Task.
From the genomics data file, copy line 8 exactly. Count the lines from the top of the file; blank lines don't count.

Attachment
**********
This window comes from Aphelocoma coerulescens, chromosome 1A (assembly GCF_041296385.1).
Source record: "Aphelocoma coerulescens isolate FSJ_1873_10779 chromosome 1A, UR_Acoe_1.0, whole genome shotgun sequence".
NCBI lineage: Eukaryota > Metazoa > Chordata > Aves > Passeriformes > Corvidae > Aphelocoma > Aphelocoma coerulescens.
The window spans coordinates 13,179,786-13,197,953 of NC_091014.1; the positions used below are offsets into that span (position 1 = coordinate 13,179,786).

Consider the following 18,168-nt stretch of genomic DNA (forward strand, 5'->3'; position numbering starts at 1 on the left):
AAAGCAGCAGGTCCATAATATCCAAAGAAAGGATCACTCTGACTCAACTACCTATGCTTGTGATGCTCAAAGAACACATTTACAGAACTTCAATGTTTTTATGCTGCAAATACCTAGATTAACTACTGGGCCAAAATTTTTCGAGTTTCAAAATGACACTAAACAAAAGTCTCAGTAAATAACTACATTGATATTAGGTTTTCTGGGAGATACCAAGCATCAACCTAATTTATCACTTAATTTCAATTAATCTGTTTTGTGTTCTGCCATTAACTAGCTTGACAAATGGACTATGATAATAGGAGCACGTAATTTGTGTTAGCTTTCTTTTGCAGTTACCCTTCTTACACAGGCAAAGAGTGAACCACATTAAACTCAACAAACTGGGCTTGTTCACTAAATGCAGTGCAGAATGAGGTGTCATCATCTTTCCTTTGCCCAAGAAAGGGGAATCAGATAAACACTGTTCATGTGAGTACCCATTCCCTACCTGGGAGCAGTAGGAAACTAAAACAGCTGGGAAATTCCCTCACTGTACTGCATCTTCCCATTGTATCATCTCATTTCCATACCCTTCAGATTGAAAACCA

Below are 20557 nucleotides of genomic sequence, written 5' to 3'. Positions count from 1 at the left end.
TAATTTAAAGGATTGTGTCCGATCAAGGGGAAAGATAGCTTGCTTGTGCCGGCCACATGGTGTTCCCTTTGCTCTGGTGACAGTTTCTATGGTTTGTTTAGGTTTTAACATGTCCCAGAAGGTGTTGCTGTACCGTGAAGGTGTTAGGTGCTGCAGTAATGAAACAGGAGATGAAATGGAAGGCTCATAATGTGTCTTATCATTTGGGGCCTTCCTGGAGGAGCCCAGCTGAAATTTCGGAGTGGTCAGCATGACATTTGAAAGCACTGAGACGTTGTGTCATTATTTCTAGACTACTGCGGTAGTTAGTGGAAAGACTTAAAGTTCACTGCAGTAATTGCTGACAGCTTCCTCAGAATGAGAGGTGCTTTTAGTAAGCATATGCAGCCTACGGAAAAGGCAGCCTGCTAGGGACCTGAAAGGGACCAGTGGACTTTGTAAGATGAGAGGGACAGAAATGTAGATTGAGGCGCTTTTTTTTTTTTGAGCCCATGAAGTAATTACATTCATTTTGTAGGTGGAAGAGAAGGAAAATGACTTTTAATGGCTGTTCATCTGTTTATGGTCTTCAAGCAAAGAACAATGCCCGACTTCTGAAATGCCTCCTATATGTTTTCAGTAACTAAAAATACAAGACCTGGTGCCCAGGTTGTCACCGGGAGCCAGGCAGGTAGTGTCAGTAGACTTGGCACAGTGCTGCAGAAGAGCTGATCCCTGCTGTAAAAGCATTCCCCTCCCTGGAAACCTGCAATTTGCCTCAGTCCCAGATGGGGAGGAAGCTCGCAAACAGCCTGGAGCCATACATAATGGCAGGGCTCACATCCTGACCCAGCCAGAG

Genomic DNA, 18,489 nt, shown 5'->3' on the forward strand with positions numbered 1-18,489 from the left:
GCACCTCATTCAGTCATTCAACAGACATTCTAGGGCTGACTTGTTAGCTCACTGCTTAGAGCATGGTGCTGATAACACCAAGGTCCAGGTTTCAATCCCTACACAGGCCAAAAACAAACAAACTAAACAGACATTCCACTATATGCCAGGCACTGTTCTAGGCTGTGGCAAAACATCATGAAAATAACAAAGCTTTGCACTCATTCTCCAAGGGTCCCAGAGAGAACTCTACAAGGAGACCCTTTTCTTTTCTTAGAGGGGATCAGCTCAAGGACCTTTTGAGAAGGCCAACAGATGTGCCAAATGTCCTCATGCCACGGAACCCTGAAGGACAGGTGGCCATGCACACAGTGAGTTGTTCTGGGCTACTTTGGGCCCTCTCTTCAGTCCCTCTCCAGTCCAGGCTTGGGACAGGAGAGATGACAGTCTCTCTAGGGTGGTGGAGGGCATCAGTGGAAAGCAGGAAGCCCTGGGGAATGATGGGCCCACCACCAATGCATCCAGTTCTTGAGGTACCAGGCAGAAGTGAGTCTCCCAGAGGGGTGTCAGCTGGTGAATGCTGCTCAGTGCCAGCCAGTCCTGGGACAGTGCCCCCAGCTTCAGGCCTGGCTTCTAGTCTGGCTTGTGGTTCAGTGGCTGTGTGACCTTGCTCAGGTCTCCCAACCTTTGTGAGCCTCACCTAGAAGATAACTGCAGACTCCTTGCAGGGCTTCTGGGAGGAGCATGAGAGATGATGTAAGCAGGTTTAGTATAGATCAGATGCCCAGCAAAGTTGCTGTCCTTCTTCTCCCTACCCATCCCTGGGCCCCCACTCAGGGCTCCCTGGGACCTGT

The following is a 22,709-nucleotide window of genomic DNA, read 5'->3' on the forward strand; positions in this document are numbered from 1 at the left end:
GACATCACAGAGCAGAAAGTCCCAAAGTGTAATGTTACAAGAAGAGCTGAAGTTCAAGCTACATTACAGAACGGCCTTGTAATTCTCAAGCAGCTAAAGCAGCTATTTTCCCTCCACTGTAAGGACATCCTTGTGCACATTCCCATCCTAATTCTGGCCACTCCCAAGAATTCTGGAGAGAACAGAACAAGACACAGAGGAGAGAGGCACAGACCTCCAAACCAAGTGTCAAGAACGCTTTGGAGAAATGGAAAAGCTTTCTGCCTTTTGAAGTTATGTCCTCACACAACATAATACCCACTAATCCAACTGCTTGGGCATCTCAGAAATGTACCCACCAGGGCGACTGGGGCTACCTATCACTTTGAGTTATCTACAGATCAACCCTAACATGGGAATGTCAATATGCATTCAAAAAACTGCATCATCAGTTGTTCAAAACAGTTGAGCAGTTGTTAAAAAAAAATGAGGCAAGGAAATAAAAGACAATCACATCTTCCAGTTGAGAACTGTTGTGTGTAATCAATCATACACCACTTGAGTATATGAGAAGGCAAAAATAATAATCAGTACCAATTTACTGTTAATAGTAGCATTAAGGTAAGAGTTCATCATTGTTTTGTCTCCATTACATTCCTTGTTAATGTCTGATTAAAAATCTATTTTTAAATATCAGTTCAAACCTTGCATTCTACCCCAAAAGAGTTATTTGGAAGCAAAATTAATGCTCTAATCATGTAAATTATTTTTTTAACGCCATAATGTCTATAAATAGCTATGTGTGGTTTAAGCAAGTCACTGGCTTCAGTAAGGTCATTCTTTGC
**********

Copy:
TAATTTAAAGGATTGTGTCCGATCAAGGGGAAAGATAGCTTGCTTGTGCCGGCCACATGGTGTTCCCTTTGCTCTGGTGACAGTTTCTATGGTTTGTTTAGGTTTTAACATGTCCCAGAAGGTGTTGCTGTACCGTGAAGGTGTTAGGTGCTGCAGTAATGAAACAGGAGATGAAATGGAAGGCTCATAATGTGTCTTATCATTTGGGGCCTTCCTGGAGGAGCCCAGCTGAAATTTCGGAGTGGTCAGCATGACATTTGAAAGCACTGAGACGTTGTGTCATTATTTCTAGACTACTGCGGTAGTTAGTGGAAAGACTTAAAGTTCACTGCAGTAATTGCTGACAGCTTCCTCAGAATGAGAGGTGCTTTTAGTAAGCATATGCAGCCTACGGAAAAGGCAGCCTGCTAGGGACCTGAAAGGGACCAGTGGACTTTGTAAGATGAGAGGGACAGAAATGTAGATTGAGGCGCTTTTTTTTTTTTGAGCCCATGAAGTAATTACATTCATTTTGTAGGTGGAAGAGAAGGAAAATGACTTTTAATGGCTGTTCATCTGTTTATGGTCTTCAAGCAAAGAACAATGCCCGACTTCTGAAATGCCTCCTATATGTTTTCAGTAACTAAAAATACAAGACCTGGTGCCCAGGTTGTCACCGGGAGCCAGGCAGGTAGTGTCAGTAGACTTGGCACAGTGCTGCAGAAGAGCTGATCCCTGCTGTAAAAGCATTCCCCTCCCTGGAAACCTGCAATTTGCCTCAGTCCCAGATGGGGAGGAAGCTCGCAAACAGCCTGGAGCCATACATAATGGCAGGGCTCACATCCTGACCCAGCCAGAG